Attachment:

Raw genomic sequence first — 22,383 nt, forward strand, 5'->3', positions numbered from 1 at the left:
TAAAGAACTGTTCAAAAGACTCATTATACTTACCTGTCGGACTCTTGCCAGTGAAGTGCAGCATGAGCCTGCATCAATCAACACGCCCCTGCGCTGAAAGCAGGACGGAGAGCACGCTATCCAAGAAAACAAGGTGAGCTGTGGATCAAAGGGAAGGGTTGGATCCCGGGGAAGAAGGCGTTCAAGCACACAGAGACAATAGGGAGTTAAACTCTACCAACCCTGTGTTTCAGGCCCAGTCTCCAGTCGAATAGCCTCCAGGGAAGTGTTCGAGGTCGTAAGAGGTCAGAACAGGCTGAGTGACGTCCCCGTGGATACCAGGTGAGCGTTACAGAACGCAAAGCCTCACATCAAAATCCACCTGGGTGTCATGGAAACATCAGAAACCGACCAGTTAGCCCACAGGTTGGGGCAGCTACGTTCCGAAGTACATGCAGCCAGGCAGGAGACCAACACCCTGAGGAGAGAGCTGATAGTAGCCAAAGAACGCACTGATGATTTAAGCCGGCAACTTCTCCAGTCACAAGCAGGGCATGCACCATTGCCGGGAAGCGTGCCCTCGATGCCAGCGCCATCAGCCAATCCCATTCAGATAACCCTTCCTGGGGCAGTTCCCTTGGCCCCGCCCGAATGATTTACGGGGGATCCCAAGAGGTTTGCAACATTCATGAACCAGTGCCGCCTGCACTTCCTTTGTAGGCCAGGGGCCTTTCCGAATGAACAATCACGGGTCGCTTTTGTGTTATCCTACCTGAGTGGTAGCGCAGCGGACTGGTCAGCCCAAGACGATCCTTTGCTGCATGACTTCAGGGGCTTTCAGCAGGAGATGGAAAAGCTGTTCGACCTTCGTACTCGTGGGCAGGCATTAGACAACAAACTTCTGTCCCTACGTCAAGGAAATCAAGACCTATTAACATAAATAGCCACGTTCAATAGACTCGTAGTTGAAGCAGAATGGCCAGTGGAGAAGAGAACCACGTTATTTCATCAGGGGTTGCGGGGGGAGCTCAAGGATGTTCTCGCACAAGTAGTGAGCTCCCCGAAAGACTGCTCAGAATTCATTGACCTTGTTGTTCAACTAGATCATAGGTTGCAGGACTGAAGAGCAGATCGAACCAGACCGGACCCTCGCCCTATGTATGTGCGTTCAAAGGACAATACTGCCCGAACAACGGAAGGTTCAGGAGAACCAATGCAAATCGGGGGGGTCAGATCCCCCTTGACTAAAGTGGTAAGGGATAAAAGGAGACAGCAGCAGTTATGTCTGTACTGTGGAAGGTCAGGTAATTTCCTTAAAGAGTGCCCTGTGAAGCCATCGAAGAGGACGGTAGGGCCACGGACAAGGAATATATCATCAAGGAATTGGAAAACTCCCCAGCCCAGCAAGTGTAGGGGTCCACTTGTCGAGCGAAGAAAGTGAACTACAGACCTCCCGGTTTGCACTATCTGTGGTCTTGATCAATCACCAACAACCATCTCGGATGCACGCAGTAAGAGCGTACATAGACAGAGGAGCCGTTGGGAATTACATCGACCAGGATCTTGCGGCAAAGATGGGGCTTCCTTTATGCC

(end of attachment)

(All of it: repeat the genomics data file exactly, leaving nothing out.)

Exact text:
Raw genomic sequence first — 22,383 nt, forward strand, 5'->3', positions numbered from 1 at the left:
TAAAGAACTGTTCAAAAGACTCATTATACTTACCTGTCGGACTCTTGCCAGTGAAGTGCAGCATGAGCCTGCATCAATCAACACGCCCCTGCGCTGAAAGCAGGACGGAGAGCACGCTATCCAAGAAAACAAGGTGAGCTGTGGATCAAAGGGAAGGGTTGGATCCCGGGGAAGAAGGCGTTCAAGCACACAGAGACAATAGGGAGTTAAACTCTACCAACCCTGTGTTTCAGGCCCAGTCTCCAGTCGAATAGCCTCCAGGGAAGTGTTCGAGGTCGTAAGAGGTCAGAACAGGCTGAGTGACGTCCCCGTGGATACCAGGTGAGCGTTACAGAACGCAAAGCCTCACATCAAAATCCACCTGGGTGTCATGGAAACATCAGAAACCGACCAGTTAGCCCACAGGTTGGGGCAGCTACGTTCCGAAGTACATGCAGCCAGGCAGGAGACCAACACCCTGAGGAGAGAGCTGATAGTAGCCAAAGAACGCACTGATGATTTAAGCCGGCAACTTCTCCAGTCACAAGCAGGGCATGCACCATTGCCGGGAAGCGTGCCCTCGATGCCAGCGCCATCAGCCAATCCCATTCAGATAACCCTTCCTGGGGCAGTTCCCTTGGCCCCGCCCGAATGATTTACGGGGGATCCCAAGAGGTTTGCAACATTCATGAACCAGTGCCGCCTGCACTTCCTTTGTAGGCCAGGGGCCTTTCCGAATGAACAATCACGGGTCGCTTTTGTGTTATCCTACCTGAGTGGTAGCGCAGCGGACTGGTCAGCCCAAGACGATCCTTTGCTGCATGACTTCAGGGGCTTTCAGCAGGAGATGGAAAAGCTGTTCGACCTTCGTACTCGTGGGCAGGCATTAGACAACAAACTTCTGTCCCTACGTCAAGGAAATCAAGACCTATTAACATAAATAGCCACGTTCAATAGACTCGTAGTTGAAGCAGAATGGCCAGTGGAGAAGAGAACCACGTTATTTCATCAGGGGTTGCGGGGGGAGCTCAAGGATGTTCTCGCACAAGTAGTGAGCTCCCCGAAAGACTGCTCAGAATTCATTGACCTTGTTGTTCAACTAGATCATAGGTTGCAGGACTGAAGAGCAGATCGAACCAGACCGGACCCTCGCCCTATGTATGTGCGTTCAAAGGACAATACTGCCCGAACAACGGAAGGTTCAGGAGAACCAATGCAAATCGGGGGGGTCAGATCCCCCTTGACTAAAGTGGTAAGGGATAAAAGGAGACAGCAGCAGTTATGTCTGTACTGTGGAAGGTCAGGTAATTTCCTTAAAGAGTGCCCTGTGAAGCCATCGAAGAGGACGGTAGGGCCACGGACAAGGAATATATCATCAAGGAATTGGAAAACTCCCCAGCCCAGCAAGTGTAGGGGTCCACTTGTCGAGCGAAGAAAGTGAACTACAGACCTCCCGGTTTGCACTATCTGTGGTCTTGATCAATCACCAACAACCATCTCGGATGCACGCAGTAAGAGCGTACATAGACAGAGGAGCCGTTGGGAATTACATCGACCAGGATCTTGCGGCAAAGATGGGGCTTCCTTTATGCC